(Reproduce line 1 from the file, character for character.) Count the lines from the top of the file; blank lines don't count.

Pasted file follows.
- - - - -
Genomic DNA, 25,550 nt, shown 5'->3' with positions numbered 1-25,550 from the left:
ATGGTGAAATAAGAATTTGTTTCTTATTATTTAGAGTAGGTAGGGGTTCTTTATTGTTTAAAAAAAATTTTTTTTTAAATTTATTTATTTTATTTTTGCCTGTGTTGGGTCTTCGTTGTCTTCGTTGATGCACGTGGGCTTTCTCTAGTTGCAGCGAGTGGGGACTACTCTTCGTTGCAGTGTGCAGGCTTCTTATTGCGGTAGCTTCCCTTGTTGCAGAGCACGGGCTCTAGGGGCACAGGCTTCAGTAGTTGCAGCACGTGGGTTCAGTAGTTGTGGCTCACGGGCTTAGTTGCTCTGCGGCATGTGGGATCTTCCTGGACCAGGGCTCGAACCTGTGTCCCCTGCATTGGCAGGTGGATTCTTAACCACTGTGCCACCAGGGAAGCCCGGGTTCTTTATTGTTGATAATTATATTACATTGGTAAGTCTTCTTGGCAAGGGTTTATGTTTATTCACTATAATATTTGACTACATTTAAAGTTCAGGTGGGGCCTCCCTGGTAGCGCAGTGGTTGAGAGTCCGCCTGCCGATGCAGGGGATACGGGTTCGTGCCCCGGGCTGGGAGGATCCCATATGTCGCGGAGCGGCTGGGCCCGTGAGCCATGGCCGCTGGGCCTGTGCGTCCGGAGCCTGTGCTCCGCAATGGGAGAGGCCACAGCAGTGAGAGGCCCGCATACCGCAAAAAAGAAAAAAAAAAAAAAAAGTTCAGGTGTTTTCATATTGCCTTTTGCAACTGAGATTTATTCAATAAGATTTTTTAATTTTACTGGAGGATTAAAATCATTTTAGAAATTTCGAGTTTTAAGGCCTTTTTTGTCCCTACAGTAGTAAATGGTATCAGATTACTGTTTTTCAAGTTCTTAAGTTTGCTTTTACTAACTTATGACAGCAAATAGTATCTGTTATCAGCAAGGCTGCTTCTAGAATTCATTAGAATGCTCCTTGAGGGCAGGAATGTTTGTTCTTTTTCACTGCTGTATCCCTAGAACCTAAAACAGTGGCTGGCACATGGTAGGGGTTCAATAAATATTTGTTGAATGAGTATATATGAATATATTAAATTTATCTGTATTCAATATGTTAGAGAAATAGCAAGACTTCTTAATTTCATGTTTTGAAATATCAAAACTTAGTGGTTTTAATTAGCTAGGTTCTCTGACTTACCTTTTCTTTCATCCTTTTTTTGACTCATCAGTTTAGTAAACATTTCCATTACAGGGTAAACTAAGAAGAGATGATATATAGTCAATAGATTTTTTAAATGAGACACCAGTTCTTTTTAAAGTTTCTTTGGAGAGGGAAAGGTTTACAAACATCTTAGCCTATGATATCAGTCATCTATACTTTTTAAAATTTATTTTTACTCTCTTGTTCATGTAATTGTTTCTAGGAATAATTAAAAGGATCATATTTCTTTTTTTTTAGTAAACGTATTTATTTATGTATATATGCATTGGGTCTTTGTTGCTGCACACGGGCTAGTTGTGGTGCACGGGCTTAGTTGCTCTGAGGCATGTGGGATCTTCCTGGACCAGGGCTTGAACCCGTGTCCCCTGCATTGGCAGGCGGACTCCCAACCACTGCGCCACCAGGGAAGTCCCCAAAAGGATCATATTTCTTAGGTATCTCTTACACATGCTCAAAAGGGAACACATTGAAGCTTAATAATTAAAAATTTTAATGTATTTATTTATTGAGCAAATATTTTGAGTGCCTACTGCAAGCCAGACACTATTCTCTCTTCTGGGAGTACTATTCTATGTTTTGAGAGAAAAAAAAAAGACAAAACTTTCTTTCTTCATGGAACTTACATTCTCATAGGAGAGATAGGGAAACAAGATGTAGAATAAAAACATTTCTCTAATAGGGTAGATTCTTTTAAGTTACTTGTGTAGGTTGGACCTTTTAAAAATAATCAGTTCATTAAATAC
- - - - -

Genomic DNA, 25,550 nt, shown 5'->3' with positions numbered 1-25,550 from the left: